“I don’t stop; I start again.” The position of the analyst in ‘long term care’

From a lacanian orientation, the relation between ‘treatment’, ‘coaching’ and ‘care’ is questioned in case of what one calls ‘long term care’. This question is approached from the perspective of a case study. A young man accuses himself constantly of not adapting enough to society and even of attacking society. His attempts to find a solution though, are situated both in his failure and his singular answers to this failing, as well as in his self-incrimination about his failure. Indeed, the real problem is neither the lack of adaptation nor the self-incrimination, but the feminine enjoyment that he is confronted with, over and over again. Theoretically, Lacan’s conceptualization of the symptom as a knotting element forms the framework.

Vampires, Viruses and Verbalisation: Bram Stoker’s Dracula as a genealogical window into fin-de-siècle science

This paper analyses Bram Stoker’s classic Dracula as a literary document which reflects important scientific and technological developments of the fin-the-siècle era, ranging from blood transfusion and virology via psychotherapy and psychoanalysis up to brain research and communication technology. These developments not only herald a new style of scientific thinking, but also foreshadow a number of developments still relevant for contemporary culture. In other words, I read Dracula as a window into biomedical and bio-political challenges surfacing in the 1890s, but evolving into major research areas. Rather than seeing science and literature as separate cultures, moreover, Dracula as a case study reveals how techno-scientific and literary developments mutually challenge and mirror one another, so that we may use Stoker’s novel to deepen our understanding of contemporary science-related developments and vice versa. Dracula provides a window into fin-de-siècle research practices, collating various disciplines (haematology, virology, psychotherapy, neurology) into a genealogic Gesamtbild. Thus, Stoker’s novel elucidates the techno-scientific and socio-cultural constellation into which psychoanalysis was born. The common epistemic profile of this maieutic backdrop, I will argue, is that both psychoanalysis and Dracula reflect a triumph of the symbolic over the imaginary as a techno-scientific strategy for coming to terms with the threatening real.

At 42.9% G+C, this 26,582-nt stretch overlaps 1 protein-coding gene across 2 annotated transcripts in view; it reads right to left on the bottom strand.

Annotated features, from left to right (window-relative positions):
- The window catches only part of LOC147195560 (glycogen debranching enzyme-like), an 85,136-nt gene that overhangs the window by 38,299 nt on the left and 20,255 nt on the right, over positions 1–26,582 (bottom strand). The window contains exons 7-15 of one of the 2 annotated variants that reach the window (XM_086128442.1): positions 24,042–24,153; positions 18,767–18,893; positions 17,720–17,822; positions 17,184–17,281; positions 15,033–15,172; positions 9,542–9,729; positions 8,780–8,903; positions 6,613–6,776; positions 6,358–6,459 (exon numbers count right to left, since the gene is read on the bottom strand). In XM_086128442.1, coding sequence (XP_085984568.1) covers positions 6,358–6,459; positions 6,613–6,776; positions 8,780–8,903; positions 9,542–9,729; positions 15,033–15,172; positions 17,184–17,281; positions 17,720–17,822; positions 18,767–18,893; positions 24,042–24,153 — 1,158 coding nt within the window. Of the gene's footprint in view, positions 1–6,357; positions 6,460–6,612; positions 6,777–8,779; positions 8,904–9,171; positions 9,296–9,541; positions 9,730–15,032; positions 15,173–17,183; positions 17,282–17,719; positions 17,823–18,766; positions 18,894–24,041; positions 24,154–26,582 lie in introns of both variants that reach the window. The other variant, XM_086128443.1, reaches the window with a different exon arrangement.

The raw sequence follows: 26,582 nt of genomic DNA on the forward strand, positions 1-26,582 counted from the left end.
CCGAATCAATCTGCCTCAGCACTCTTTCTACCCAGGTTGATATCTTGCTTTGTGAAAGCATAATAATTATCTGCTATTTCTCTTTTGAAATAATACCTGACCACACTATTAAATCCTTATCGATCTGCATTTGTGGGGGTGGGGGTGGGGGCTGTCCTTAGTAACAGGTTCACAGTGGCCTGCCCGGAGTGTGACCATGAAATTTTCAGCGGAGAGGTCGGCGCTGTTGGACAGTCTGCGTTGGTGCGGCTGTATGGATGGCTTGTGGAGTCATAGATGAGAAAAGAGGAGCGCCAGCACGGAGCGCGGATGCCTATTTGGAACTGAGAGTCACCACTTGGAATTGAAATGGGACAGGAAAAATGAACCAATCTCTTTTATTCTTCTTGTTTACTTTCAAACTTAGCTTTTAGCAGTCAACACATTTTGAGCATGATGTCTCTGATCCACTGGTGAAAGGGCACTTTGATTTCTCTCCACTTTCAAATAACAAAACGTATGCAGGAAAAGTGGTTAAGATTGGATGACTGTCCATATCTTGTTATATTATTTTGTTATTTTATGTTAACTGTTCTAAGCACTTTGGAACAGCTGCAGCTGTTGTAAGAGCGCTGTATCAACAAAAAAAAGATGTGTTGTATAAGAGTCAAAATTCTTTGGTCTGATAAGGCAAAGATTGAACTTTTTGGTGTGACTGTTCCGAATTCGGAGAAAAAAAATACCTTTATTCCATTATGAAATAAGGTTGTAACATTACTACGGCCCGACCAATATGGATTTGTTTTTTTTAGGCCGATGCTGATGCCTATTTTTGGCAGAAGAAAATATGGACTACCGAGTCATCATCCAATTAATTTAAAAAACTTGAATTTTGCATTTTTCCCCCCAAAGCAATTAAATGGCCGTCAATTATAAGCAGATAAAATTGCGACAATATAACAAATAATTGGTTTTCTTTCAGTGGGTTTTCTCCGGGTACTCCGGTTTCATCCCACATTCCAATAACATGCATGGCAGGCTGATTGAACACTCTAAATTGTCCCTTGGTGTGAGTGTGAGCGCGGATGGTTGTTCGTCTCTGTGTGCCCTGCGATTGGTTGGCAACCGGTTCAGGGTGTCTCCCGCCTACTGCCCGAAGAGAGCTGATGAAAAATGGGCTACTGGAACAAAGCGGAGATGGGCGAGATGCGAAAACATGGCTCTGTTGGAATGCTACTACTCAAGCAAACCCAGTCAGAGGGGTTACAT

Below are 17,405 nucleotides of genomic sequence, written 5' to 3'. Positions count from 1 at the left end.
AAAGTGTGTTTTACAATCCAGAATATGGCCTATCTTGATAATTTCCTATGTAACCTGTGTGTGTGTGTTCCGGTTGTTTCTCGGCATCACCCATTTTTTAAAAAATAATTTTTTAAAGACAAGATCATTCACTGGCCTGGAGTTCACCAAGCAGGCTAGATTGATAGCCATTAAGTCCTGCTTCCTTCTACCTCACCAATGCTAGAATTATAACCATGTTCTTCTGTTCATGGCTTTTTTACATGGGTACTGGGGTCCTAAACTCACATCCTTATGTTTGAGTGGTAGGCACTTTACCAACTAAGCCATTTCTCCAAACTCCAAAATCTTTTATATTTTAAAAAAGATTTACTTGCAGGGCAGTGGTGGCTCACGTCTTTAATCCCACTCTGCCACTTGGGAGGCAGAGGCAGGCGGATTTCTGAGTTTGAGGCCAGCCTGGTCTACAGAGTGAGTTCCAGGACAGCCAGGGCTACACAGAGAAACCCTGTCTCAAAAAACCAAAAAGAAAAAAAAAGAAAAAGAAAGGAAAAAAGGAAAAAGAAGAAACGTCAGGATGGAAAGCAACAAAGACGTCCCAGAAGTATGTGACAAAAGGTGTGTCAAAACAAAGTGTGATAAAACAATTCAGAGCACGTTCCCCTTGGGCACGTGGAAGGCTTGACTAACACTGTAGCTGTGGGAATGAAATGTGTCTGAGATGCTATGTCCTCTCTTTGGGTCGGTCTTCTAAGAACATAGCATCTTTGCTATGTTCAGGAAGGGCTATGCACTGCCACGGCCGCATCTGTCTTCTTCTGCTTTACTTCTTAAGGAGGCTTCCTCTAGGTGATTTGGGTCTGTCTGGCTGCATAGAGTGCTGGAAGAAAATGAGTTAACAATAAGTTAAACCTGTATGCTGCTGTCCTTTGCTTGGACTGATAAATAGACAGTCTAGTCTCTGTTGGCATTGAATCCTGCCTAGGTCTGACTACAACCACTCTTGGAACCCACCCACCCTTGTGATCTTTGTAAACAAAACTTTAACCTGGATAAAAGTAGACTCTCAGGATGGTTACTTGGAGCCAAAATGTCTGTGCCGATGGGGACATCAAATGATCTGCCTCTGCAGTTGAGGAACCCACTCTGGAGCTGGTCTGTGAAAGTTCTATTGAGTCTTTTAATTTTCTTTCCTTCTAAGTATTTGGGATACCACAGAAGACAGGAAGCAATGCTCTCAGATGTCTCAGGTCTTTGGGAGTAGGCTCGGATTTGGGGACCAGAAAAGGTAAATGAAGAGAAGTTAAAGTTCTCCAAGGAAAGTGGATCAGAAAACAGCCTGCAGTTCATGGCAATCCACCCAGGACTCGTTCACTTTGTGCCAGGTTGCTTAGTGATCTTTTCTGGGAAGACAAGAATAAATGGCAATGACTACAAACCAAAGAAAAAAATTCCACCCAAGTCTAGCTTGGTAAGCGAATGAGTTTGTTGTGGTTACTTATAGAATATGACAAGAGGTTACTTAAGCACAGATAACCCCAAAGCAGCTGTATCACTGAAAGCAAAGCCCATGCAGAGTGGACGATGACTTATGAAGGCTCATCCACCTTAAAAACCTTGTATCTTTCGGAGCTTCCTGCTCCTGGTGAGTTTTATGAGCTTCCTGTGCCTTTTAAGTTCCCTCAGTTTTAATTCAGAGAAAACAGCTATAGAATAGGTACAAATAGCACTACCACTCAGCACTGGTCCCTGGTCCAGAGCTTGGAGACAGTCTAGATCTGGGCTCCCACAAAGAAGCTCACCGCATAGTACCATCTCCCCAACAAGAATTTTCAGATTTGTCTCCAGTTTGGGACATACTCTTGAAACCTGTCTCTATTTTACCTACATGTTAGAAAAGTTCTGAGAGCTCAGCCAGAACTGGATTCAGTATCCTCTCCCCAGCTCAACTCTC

Psychoanalysis: a symptomatic problem

In this article the author explores why psychoanalysts are often seen as troublesome people and why they give so much critique. Foucault stated that in modernity the epistèmè changed: ‘man’ came in the thinking frame and human sciences were born. In his opinion psychoanalysis has in this epistèmè the position of a counter-science. In this article the author shows how psychoanalysis is different from human sciences in two aspects. First, psychoanalysis has another subject theory. The subject is not seen as something that can be discovered and has authentic qualities, but is fundamentally desiring and divided. Second, the author explains the difference in the way knowledge is grasped in psychoanalysis and human sciences by using Lacans discourse theory. These different points of view, mark the position of psychoanalysis in the modern epistèmè. The author concludes by stating that this is why psychoanalysis is so problematic for others. As a discourse, she is a symptom that appears because human sciences fail to grasp subjectivity. This is why psychoanalysis is fundamentally intertwined with the other human sciences and will probably disappear one day.

The Violence of Right: Rereading ‘Why War?’

In this contribution, the often neglected correspondence ‘Why War?’ (Freud, 1933b) is presented as the locus classicus of Freud’s account of ‘Right and Violence’. In the discussion with Freud, Einstein’s position appears in the light of Kant’s Toward Perpetual Peace. It is exemplary of the dominant liberal conception of international law as the ultimate means for world peace. This contribution problematizes the debate between Freud and Einstein by its confrontation with the legal philosophy of Hans Kelsen, who is renown as the ‘Einstein of Law’. It is argued that Freud subscribes to Einstein’s and Kelsen’s liberalism in order to radically criticize it. Based on his own conception of right as considered to be a temporary incantation of violence, Freud scrutinizes the liberal possibility of ‘peace through international law’.